Good news about the wellbeing of young people

Research-based knowledge provides tools for supporting the mental health of young people and ensuring a safe environment for growth, even in the middle of pandemic-related challenges.

World Mental Health Day is celebrated on 10 October 2021. This year, the day serves as a reminder that every young person’s mind is valuable. We compiled five recently published news items describing how to effectively support the wellbeing of young people.

At its best, school is a key protective environment for children

School is a source of not only knowledge, but also friendship and security. A listening and caring adult at school can serve as a better explanation for a child’s wellbeing than even the economic and social status of the child’s family. School provides and strengthens experiences that protect children.

Read the full article on how school can support pupil growth (in Finnish only).

Socio-emotional skills protect general upper secondary school pupils from burnout and boost wellbeing

Research has demonstrated the power of socio-emotional skills: the more gritty, curious and resilient, or mentally buoyant, pupils are, the more likely they are to be engaged in their studies. Emotional skills develop particularly during adolescence.

Read more about how you can learn to regulate emotions and how learning can be supported.

More resilience from a general upper secondary school course

Researchers at the University of Helsinki have designed a course in positive psychology and pedagogy for general upper secondary school, with the aim of supporting students’ personal resources, stress management skills and wellbeing. The Study with Strength course has been organised in ten Finnish general upper secondary schools, and preliminary findings show that it has increased student wellbeing and provided them with tools which they can use to overcome setbacks as well as understand their strengths and be able to use them.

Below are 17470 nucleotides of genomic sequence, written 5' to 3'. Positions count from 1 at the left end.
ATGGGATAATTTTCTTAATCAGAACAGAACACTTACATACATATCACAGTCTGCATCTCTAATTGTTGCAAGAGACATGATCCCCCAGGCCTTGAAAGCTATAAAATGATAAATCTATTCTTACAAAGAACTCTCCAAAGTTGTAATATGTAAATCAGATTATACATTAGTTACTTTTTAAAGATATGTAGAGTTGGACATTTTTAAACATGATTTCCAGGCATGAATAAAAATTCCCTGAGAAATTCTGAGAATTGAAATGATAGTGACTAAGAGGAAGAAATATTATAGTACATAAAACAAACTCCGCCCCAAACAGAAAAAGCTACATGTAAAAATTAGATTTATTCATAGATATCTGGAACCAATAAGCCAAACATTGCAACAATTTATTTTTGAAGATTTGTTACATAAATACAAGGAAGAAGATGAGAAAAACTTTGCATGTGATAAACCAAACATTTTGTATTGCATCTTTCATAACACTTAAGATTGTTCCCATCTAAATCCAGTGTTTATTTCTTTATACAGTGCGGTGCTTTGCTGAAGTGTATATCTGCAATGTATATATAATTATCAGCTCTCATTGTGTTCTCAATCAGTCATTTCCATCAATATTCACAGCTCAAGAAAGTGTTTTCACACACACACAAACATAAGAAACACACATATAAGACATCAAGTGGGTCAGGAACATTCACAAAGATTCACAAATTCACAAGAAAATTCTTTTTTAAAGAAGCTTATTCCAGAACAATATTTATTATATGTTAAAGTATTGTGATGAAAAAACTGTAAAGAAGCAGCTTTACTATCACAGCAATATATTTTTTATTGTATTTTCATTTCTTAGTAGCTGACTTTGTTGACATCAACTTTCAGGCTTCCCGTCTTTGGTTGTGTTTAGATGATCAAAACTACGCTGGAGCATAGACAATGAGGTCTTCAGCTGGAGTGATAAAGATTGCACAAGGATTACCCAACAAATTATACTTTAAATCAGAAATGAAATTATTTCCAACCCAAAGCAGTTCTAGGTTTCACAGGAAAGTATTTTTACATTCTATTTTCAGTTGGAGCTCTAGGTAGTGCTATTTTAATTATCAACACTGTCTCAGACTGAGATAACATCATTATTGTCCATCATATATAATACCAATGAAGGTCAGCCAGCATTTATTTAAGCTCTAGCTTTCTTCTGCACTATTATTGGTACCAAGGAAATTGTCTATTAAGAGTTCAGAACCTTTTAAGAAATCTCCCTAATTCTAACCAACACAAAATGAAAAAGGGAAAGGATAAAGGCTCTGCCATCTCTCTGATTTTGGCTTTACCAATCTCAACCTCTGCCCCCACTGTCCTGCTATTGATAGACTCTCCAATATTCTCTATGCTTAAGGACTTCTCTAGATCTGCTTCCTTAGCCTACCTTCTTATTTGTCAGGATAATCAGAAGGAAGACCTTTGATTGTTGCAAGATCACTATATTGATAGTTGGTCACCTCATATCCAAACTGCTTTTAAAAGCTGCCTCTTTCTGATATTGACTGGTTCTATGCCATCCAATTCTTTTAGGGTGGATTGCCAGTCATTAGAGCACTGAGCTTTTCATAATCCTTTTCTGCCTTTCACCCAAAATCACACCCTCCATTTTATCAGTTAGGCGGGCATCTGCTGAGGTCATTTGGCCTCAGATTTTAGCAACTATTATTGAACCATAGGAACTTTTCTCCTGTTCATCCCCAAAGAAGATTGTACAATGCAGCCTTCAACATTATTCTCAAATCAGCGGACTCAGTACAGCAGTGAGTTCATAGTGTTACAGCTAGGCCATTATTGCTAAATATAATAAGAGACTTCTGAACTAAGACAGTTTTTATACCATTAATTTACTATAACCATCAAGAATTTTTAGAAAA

Read more about a course that supports the wellbeing of general upper secondary school students, which is also used to study the practicality of such support.

An exceptional longitudinal study provides information on the development of child wellbeing in Europe

The wellbeing of children and adolescents is now more topical than ever. GUIDE, the first birth cohort study encompassing all of Europe, will produce for decision-makers unique and comparable data on the development of children's and adolescents’ wellbeing from birth to the age of 24. This makes it possible to accurately and precisely compare the relevance of environmental and social factors on their wellbeing.

Read more about the longitudinal study involving 20 European countries.

Respecting cooperation and making use of research-based knowledge

The coronavirus pandemic has put the coping of adolescents to the test and led to congested mental health services for young people. Addressing the problem requires open-minded multidisciplinary research and the systematic practical application of research results.

Strength-based education, cooperation in working toward the best interests of children, adolescent-oriented student welfare services and school health services will help to transform Finland into a country where all children and adolescents feel valued as themselves.

Read more about changes which can help to support the mental health of children and adolescents (in Finnish only).